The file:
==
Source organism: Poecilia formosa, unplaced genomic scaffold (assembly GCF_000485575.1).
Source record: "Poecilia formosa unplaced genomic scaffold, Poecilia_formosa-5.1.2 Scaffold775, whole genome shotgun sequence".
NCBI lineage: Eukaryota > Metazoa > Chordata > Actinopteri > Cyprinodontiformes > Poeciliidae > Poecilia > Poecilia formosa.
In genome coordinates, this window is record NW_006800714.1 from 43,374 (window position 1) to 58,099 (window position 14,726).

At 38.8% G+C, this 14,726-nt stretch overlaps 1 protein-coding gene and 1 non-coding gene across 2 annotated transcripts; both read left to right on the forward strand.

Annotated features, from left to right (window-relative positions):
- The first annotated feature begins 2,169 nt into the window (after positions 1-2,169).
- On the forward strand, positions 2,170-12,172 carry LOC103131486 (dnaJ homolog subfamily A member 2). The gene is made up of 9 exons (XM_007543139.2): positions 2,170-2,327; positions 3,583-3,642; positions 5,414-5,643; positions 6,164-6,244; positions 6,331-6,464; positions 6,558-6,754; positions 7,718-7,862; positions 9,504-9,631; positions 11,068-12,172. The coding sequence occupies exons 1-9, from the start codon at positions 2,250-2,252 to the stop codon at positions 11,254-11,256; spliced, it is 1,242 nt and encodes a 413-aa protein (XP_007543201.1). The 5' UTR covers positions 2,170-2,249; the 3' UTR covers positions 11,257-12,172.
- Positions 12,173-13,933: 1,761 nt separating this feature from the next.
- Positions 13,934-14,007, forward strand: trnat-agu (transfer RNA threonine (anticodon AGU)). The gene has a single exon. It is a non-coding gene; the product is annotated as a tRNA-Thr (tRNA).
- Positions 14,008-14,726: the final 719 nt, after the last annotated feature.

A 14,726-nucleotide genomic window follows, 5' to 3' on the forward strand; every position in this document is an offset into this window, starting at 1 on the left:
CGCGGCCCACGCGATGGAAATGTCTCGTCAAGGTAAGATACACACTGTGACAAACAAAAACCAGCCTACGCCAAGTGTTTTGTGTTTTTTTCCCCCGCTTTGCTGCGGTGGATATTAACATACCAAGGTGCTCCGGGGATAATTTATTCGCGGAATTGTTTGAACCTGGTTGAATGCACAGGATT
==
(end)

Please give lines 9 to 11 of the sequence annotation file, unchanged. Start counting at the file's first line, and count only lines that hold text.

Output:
- Positions 12,173-13,933: 1,761 nt separating this feature from the next.
- Positions 13,934-14,007, forward strand: trnat-agu (transfer RNA threonine (anticodon AGU)). The gene has a single exon. It is a non-coding gene; the product is annotated as a tRNA-Thr (tRNA).
- Positions 14,008-14,726: the final 719 nt, after the last annotated feature.